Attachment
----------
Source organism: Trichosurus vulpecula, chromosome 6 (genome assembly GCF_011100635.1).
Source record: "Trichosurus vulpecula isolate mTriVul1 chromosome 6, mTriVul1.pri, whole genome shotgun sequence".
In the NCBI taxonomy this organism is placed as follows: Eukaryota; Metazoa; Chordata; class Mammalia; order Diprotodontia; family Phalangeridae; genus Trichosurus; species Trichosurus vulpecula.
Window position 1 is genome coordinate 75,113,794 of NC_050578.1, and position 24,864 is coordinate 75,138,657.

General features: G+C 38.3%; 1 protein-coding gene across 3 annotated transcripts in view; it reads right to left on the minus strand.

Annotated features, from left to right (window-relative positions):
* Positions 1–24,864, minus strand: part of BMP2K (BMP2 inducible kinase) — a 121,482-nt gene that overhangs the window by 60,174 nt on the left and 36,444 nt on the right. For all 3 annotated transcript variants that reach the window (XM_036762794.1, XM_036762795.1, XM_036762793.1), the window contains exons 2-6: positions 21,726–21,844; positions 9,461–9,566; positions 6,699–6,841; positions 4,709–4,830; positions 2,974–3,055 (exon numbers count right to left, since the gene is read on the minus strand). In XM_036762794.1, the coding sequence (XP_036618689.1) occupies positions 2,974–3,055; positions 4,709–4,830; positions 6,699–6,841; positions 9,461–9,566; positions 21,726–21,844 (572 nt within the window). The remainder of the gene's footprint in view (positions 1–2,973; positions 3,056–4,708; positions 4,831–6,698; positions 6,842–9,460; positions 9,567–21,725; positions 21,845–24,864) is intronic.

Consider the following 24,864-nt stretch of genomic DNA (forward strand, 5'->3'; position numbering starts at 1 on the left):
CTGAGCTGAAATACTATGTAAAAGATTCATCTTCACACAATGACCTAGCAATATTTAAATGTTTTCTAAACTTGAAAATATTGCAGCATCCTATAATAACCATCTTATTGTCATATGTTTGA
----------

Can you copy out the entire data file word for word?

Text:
Source organism: Trichosurus vulpecula, chromosome 6 (genome assembly GCF_011100635.1).
Source record: "Trichosurus vulpecula isolate mTriVul1 chromosome 6, mTriVul1.pri, whole genome shotgun sequence".
In the NCBI taxonomy this organism is placed as follows: Eukaryota; Metazoa; Chordata; class Mammalia; order Diprotodontia; family Phalangeridae; genus Trichosurus; species Trichosurus vulpecula.
Window position 1 is genome coordinate 75,113,794 of NC_050578.1, and position 24,864 is coordinate 75,138,657.

General features: G+C 38.3%; 1 protein-coding gene across 3 annotated transcripts in view; it reads right to left on the minus strand.

Annotated features, from left to right (window-relative positions):
* Positions 1–24,864, minus strand: part of BMP2K (BMP2 inducible kinase) — a 121,482-nt gene that overhangs the window by 60,174 nt on the left and 36,444 nt on the right. For all 3 annotated transcript variants that reach the window (XM_036762794.1, XM_036762795.1, XM_036762793.1), the window contains exons 2-6: positions 21,726–21,844; positions 9,461–9,566; positions 6,699–6,841; positions 4,709–4,830; positions 2,974–3,055 (exon numbers count right to left, since the gene is read on the minus strand). In XM_036762794.1, the coding sequence (XP_036618689.1) occupies positions 2,974–3,055; positions 4,709–4,830; positions 6,699–6,841; positions 9,461–9,566; positions 21,726–21,844 (572 nt within the window). The remainder of the gene's footprint in view (positions 1–2,973; positions 3,056–4,708; positions 4,831–6,698; positions 6,842–9,460; positions 9,567–21,725; positions 21,845–24,864) is intronic.

Consider the following 24,864-nt stretch of genomic DNA (forward strand, 5'->3'; position numbering starts at 1 on the left):
CTGAGCTGAAATACTATGTAAAAGATTCATCTTCACACAATGACCTAGCAATATTTAAATGTTTTCTAAACTTGAAAATATTGCAGCATCCTATAATAACCATCTTATTGTCATATGTTTGA